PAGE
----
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I added this to my watch list on Crunchyroll a while ago but I’ve yet to watch it. Based on what you’ve said I might have to watch it sooner than I’d planned, it sounds more interesting than some of the other anime I’ve added.

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The first three LN volumes were available for free on Amazon a few months ago and I am in a continual state of regret that I missed them. I’ve had my eye on this series for a while after enjoying the first few episodes of the anime, but it’s tough for me to start a series before getting a taste for free :sweat_smile:

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Oh… :pensive:. I know on BookWalker there’s a preview for a few pages at least. I am sure they’ll do a promo at some point again.

Personally, I used a coupon code that I got from watching a Redbard video which was sponsored by them (which is how I found out about the BookWalker app in general). That saved me some money. Saved extra on other volumes, since it combined with points through their point system which was on some sort of holiday sale.

I generally like owning physical books, but the ease of dictionary use in BookWalker is pretty nice. Not sure how that is in Kindle reader. Based on your Wanikani level though, that may not matter as much for you… :rofl:

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Unlike the other people commenting I hadn’t heard about this yet, but I’m intrigued now after reading your post! I’ll watch a few episodes and if I like it, I’m gonna get the first light novel in Japanese

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I’ve heard of this, and was quite intrigued by the premise, but for some reason, something about the first episode of the anime didn’t quite resonate with me. Maybe I’ll give it another shot sometime.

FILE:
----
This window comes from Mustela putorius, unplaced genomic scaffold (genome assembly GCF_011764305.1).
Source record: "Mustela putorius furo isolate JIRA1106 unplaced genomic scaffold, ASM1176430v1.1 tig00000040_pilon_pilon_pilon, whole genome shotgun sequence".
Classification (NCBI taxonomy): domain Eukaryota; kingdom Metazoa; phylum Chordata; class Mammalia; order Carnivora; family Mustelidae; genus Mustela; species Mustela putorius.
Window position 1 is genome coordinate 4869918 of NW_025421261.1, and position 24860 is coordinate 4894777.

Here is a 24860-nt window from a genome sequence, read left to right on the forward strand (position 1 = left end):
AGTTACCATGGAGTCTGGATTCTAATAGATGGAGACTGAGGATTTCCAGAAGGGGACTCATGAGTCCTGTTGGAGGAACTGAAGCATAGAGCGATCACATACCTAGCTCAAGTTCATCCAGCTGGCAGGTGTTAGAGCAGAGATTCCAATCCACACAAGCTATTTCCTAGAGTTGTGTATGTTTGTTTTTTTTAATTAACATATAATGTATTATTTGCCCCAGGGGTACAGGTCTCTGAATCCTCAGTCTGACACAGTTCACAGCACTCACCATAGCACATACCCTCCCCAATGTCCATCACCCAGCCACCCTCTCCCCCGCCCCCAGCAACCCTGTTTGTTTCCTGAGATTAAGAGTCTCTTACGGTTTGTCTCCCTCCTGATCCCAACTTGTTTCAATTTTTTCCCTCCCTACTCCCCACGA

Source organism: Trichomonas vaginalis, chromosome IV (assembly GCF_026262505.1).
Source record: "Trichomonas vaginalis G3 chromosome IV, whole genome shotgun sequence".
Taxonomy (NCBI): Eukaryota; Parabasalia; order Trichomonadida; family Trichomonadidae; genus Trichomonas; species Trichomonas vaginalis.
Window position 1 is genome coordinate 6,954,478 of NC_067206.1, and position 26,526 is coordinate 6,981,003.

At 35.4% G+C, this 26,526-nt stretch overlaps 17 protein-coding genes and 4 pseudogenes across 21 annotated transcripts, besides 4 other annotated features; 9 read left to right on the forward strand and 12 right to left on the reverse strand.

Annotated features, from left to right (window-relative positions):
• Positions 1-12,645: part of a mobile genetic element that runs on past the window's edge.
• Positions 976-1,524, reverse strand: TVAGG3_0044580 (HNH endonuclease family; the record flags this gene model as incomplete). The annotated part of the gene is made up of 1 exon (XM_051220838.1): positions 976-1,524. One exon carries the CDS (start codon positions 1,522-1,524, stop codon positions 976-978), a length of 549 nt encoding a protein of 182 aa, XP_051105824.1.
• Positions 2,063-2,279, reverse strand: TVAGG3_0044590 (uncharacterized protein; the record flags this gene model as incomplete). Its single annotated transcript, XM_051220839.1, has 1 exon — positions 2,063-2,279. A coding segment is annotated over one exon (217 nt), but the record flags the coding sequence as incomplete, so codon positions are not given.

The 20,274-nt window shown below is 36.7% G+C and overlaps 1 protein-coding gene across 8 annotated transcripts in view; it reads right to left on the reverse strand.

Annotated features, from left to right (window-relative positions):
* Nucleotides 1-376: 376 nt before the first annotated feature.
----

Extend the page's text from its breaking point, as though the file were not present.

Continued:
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These are appalling enough that I would even read the English to get started!
I am so sorry that your trip was ruined by コロナ.

If you would ever like to share favorite things there, it would be welcomed. I have an endless appetite for 京都. When we finally visited, it was like coming home.

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I decided to go back to the anime and actually finish it this time. Now that it’s over I’m very much interested in reading further…does anyone (@hallus in particular?) know how much of the novels are covered by the anime? I would guess something like the first three volumes.

Edit: oh, seems like the anime episodes correspond pretty much perfectly with the chapter titles, so I was able to check the table of contents. The anime covers the first four books it seem.

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Yup. What’s interesting is the books seem to have persons’ perspectives outside of Aoi though. I’m in Part 2-ish of Book 3 now. Around 1/3 of the way through :). I’m enjoying reading it. There’s a few Kanji that I have learned, but I struggle to keep up with all the characters :pensive:. I’m thinking about making a cheat sheet for when I read for their names…